Some GraphQL rules might only be interested by a specific type of node. For example, a rule might want to validate that an OperationDefinition always has a name (i.e. query Name { .. }.) For this reason each GraphQL.js rule can decide to hook onto individual types of nodes. This can be done by nesting the enter and leave functions under a key named the same as the kind of AST node of interest.

Here’s an example of a visitor that only cares about when an OperationDefinition node is entered:

import { visit } from "graphql/language/visitor";
import { parse } from "graphql/language";

const query = `
  query FetchViewerUsernameAndEmail {
    viewer {
      username
      email
    }
  }
`;

var visitor = {
  OperationDefinition: {
    enter(node) {
      console.log(node);
    }
  }
};

visit(parse(query), visitor);

// Output:
//
// { kind: 'OperationDefinition',
//   operation: 'query',
//   name:
//    { kind: 'Name',
//      value: 'FetchViewerUsernameAndEmail',
//      loc: { start: 9, end: 36 } },
//   variableDefinitions: [],
//   directives: [],
//   selectionSet:
//    { kind: 'SelectionSet',
//      selections: [ [Object] ],
//      loc: { start: 37, end: 88 } },
//   loc: { start: 3, end: 88 } }

The OperationDefinition key in the above example can be replaced with any valid AST node kind to observe that kind of node. A visitor can also observe multiple node kinds at once by setting the corresponding keys.

Now that we have a better understanding of the visitor pattern and how visitors are implemented in GraphQL.js, we can add the missing parts to turn this visitor into a GraphQL.js validation rule.

import { GraphQLError } from "graphql/error";

function OperationHasName(context) {
  return {
    OperationDefinition: {
      enter(node) {
        if (!node.name) {
          context.reportError(
            new GraphQLError(
              `The operation \`${node.operation}\` is missing a name.`,
              [node]
            )
          );
        }
      }
    }
  };
}

If you’re interested in learning more about the validation phase, check out GraphQL.js’ inside src/validation folder. A lot of what was discussed is explained as comments in the code.

5. Execution

Once the query is validated against these rules, it is simply executed. The resolvers then fetches the data from backend and responds back to the user.

6. Conclusion

GraphQL is a protocol and a query language. GraphQL API [1] can access data stores directly but for most use cases GraphQL API is a data aggregator and an abstraction layer. The layer that improves velocity of development, decreases maintenance and makes developers happier. For these reasons, GraphQL makes even more sense for a public API. GraphQL is meant to be used for client applications, where network bandwidth and latency are critical. It provides clients, the ability to query an object graph (a hierarchical structure of related objects). Using GraphQL, clients also get to choose what fields need to be included in the response. This makes it a whole lot simpler and easier to use and manage data fetching on the client’s end.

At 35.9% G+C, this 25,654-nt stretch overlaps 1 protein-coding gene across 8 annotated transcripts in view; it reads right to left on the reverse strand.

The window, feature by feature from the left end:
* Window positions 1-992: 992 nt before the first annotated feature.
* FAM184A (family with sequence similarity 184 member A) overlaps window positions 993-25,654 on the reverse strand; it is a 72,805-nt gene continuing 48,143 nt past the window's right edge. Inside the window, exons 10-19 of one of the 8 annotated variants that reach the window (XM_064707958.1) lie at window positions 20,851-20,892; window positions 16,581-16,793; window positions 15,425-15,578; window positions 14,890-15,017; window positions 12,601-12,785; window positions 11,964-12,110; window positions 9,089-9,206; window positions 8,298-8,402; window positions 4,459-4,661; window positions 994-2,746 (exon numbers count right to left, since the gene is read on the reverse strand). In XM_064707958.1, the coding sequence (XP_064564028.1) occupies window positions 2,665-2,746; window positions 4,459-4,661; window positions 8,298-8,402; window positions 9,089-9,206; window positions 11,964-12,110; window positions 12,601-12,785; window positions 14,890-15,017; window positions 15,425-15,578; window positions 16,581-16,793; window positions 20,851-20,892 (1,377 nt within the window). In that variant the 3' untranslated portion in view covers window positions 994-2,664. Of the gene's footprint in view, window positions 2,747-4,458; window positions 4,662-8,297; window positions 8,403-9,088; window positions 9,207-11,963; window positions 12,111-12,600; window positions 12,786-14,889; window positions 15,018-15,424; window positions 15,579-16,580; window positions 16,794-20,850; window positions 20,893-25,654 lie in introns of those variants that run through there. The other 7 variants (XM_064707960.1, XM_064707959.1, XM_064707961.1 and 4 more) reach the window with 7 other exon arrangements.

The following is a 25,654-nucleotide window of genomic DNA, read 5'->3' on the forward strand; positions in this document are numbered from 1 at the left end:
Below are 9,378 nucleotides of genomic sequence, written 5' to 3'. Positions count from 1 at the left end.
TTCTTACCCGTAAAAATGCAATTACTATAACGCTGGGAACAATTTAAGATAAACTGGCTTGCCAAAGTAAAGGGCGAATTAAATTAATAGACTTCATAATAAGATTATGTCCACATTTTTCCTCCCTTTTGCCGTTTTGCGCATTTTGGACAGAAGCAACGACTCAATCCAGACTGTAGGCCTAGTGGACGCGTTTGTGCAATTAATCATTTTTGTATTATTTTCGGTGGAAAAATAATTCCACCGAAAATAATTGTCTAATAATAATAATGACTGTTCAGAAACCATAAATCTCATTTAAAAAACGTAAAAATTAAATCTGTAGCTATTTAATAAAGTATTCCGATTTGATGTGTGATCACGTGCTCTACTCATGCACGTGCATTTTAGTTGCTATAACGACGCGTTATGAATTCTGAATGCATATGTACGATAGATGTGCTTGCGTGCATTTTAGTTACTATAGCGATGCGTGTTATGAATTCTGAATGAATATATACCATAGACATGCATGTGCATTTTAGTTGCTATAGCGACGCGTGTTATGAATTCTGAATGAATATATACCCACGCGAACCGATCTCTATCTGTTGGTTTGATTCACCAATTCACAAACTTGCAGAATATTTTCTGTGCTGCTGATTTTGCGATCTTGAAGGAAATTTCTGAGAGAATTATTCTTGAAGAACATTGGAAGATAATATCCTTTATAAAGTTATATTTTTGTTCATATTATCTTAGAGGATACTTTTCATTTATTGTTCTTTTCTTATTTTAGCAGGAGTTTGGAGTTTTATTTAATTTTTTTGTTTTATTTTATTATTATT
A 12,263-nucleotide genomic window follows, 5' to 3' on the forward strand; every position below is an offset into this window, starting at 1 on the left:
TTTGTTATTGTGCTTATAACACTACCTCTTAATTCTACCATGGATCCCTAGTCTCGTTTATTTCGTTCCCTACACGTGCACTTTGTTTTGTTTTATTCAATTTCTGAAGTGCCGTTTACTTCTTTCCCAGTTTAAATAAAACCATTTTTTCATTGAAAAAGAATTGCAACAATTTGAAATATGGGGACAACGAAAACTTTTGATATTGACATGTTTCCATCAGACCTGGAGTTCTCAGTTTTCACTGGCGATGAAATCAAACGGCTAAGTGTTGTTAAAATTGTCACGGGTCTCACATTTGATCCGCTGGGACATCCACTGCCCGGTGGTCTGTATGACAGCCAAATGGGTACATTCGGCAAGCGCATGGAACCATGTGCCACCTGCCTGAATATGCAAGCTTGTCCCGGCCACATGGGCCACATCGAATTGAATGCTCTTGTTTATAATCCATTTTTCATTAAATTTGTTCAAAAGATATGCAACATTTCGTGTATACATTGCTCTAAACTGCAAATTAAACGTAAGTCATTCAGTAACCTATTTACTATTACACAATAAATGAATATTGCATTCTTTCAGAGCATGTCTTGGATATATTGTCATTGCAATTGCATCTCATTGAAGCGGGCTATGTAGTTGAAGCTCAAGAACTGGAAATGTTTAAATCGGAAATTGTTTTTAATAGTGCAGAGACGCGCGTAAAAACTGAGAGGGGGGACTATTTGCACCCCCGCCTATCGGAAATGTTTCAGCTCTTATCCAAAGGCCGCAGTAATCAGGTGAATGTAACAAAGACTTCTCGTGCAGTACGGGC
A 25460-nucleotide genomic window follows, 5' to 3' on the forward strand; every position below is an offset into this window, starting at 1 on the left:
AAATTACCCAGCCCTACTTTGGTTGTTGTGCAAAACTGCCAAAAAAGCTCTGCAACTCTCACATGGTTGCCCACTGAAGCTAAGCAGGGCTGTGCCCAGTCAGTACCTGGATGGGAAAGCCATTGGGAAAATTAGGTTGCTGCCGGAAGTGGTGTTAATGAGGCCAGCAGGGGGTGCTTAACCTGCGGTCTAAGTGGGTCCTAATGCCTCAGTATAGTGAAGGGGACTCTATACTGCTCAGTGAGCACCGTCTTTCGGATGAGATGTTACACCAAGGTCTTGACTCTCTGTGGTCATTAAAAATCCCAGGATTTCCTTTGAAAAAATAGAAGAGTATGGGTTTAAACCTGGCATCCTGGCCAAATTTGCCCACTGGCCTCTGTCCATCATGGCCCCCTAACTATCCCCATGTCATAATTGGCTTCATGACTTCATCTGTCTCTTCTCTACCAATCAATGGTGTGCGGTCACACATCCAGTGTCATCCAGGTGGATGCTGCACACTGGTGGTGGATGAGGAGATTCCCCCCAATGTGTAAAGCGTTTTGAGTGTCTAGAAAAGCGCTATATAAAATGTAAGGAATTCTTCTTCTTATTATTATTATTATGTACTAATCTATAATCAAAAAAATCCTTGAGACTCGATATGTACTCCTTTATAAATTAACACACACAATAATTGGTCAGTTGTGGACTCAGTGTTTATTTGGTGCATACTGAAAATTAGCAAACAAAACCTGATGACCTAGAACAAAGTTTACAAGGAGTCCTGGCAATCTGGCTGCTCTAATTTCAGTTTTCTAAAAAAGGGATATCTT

References

  1. Li, J., Xiong, Y., Liu, X., & Zhang, L. (2013). How does web service API evolution affect clients? In Proceedings - IEEE 20th International Conference on Web Services, ICWS 2013. https://doi.org/10.1109/ICWS.2013.48
  2. GraphQL Mutation: https://www.tutorialspoint.com/graphql/graphql_mutation.htm.
  3. GraphQL: https://graphql.org/learn/
  4. Abstract Syntax Tree https://en.wikipedia.org/wiki/Abstractsyntaxtree
  5. Original Source: https://medium.com/@cjoudrey/life-of-a-graphql-query-validation-18a8fb52f189
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Suresh Kumar Mukhiya

I (Suresh Kumar Mukhiya) am a Ph.D. candidate with passion in Artificial Intelligence (Machine Learning, Deep Learning), Big data analytics and Web Application development using latest technologies like React, Redux, Redux-Saga, ECMAScript 6 and WordPress. I prefer spending time reading about big data and AI. Apart from that, I do photography.